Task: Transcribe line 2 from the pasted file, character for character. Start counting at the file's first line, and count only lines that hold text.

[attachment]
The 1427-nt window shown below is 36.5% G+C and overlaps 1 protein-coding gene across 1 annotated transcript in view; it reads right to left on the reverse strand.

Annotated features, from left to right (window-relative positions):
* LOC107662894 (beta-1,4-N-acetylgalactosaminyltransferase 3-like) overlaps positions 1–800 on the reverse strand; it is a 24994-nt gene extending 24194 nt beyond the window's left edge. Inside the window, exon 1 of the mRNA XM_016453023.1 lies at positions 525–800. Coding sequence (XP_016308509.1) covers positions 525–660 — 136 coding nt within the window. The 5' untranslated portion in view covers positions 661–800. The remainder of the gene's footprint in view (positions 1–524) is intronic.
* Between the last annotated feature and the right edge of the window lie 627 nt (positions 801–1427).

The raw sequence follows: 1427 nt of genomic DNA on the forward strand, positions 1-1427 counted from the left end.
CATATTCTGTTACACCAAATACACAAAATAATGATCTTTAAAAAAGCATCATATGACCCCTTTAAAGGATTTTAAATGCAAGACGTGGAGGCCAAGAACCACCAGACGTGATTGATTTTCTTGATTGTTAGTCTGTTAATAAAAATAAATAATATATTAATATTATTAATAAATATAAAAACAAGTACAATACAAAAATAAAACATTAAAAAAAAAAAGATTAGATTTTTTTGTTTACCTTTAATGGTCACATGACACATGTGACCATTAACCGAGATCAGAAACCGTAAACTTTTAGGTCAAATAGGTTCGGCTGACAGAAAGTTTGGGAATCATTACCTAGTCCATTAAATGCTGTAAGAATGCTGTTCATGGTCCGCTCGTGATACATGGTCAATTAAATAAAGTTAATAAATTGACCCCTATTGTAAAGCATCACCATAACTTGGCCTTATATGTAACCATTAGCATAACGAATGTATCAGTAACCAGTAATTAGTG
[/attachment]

Annotated features, from left to right (window-relative positions):